Delhi Temperature Drops to 1.1 Degrees on 1 Jan, Lowest in 14 Yrs
Many parts of the northwestern plains have recorded sub-zero or near zero temperatures in the last couple of days.
Delhi recorded the lowest temperature in 14 years on 1 January, with the mercury dropping to 1.1 degree Celsius, news agency PTI reported. “Very dense” fog lowered visibility to “zero” metres till 7 am, affecting traffic movement, on the New Year’s Day.
The lowest temperature was last recorded in 2006 at 0.2 degree Celsius. Last year, the temperature had dropped as low as 2.4 degree Celsius in January, according to the Indian Meteorological Department.
Many parts of the northwestern plains have recorded sub-zero or near zero temperatures in the last couple of days, according to Hindustan Times, with temperatures dropping to -1.2 degree in Haryana’s Hisar and zero degrees in some regions of Punjab and Rajasthan.
Delhi Wakes Up to Dense Fog
News agency ANI reported that the national capital saw dense fog on 1 January, reducing visibility to near zero in many areas of the city.
ANI also shared visuals of the DND flyway, during early morning in Delhi.
Delhi's Air Quality Index (AQI) reportedly remained between the 'very poor' to 'severe' category while Delhi’s overall AQI stands at 332, according to the Ministry of Earth Science's System of Air Quality and Weather Forecasting And Research.
Western Distubances Cause Zero, Sub-Zero Temperatures
A cold wave was declared by the IMD in the states of Punjab, Haryana, Delhi, Uttar Pradesh and northern Rajasthan from 28 December. The IMD had also warned that various illnesses like flu, running nose or nosebleed might get aggravated due to prolonged exposure to cold.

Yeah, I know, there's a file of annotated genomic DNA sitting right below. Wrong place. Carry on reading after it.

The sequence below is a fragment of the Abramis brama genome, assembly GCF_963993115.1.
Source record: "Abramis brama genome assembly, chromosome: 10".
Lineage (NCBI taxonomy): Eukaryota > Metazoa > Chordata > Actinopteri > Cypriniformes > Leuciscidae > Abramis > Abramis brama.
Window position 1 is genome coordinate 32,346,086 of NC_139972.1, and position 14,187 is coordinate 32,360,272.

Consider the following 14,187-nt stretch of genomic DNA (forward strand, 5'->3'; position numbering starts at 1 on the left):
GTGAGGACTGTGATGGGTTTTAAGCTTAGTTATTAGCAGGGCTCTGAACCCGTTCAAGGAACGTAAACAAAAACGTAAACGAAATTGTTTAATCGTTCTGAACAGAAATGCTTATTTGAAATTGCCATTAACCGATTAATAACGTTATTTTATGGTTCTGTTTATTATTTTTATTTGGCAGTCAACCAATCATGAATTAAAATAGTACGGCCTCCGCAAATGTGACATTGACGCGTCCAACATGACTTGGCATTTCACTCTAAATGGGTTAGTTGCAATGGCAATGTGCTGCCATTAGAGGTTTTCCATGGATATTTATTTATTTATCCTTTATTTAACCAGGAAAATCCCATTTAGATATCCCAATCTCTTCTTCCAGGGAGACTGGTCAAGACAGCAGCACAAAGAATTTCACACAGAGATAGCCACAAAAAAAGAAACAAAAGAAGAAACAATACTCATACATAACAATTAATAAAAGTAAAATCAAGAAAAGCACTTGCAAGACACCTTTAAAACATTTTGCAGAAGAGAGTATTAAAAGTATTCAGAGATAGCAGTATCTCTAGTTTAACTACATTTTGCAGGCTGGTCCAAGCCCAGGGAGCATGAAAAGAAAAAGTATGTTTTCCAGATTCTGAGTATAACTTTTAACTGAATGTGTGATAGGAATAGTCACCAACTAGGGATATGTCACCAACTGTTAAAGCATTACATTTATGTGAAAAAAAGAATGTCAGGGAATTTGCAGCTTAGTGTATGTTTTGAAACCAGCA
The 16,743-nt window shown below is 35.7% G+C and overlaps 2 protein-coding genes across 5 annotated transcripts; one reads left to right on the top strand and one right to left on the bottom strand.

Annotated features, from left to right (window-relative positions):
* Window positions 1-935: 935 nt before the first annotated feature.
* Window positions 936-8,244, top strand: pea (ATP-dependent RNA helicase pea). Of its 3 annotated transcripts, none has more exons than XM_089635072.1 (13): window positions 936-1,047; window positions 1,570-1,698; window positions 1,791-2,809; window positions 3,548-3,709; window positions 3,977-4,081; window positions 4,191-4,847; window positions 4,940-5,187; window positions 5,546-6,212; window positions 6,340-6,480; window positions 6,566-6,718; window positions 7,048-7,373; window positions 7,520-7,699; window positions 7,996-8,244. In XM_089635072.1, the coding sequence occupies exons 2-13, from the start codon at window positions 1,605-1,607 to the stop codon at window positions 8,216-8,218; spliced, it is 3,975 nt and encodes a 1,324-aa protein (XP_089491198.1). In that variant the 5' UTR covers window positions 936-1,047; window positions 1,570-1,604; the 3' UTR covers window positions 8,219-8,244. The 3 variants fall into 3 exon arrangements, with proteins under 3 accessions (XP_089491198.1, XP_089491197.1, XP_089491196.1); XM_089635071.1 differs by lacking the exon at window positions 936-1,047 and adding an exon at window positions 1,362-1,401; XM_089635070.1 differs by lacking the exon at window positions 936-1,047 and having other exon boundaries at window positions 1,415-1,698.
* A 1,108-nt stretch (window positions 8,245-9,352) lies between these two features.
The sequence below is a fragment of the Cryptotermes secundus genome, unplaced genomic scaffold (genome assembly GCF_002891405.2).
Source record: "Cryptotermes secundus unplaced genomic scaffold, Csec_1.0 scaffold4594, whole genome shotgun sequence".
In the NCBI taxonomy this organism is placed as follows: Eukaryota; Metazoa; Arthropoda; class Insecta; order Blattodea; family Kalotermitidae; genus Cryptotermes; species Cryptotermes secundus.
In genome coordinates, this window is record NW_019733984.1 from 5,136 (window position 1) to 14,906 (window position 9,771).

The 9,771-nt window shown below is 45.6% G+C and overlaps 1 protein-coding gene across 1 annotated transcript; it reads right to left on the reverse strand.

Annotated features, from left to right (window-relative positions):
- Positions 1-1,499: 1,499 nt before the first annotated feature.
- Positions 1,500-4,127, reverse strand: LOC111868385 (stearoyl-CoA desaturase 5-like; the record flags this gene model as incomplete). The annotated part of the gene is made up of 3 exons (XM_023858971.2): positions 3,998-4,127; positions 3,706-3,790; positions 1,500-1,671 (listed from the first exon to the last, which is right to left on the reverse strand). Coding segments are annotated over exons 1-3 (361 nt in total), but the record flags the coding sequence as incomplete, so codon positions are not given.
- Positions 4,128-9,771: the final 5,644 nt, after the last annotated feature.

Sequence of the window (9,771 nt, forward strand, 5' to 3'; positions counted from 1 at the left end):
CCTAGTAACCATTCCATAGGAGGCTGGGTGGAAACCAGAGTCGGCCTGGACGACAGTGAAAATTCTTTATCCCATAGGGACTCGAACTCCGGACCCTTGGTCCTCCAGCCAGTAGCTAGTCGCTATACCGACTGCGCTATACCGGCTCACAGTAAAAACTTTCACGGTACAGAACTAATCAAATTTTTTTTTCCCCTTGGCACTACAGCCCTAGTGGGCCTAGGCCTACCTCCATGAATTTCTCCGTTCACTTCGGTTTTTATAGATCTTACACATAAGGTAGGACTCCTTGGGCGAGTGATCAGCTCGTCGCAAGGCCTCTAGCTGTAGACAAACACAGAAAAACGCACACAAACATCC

“After the western disturbances, cold northwesterly winds are blowing over Delhi NCR from Jammu and Kashmir and Himachal Pradesh. Uplifted fog cover over Punjab and Haryana is also making it colder,” said Kuldeep Shrivastava, head, regional weather forecasting centre had stated.
A fresh active western disturbance is likely to cause light to moderate snowfall in the western Himalayan region will also affect adjoining plains from 3 January onwards.
Dense to very dense fog is predicted for the northwestern plains along with ground frost in some regions for the next 24 hours.
“Climatologically we are in the peak of winter and there is an impact of cold winds from snow-clad mountains which is making even the plains reach sub-zero temperatures. Minimum temperatures are likely to rise significantly from January 2 due to the approaching western disturbance,” said Mahesh Palawat, vice-president, climate change and meteorology at Skymet Weather, reported Hindustan Times.
(With inputs from ANI, PTI, Hindustan Times)
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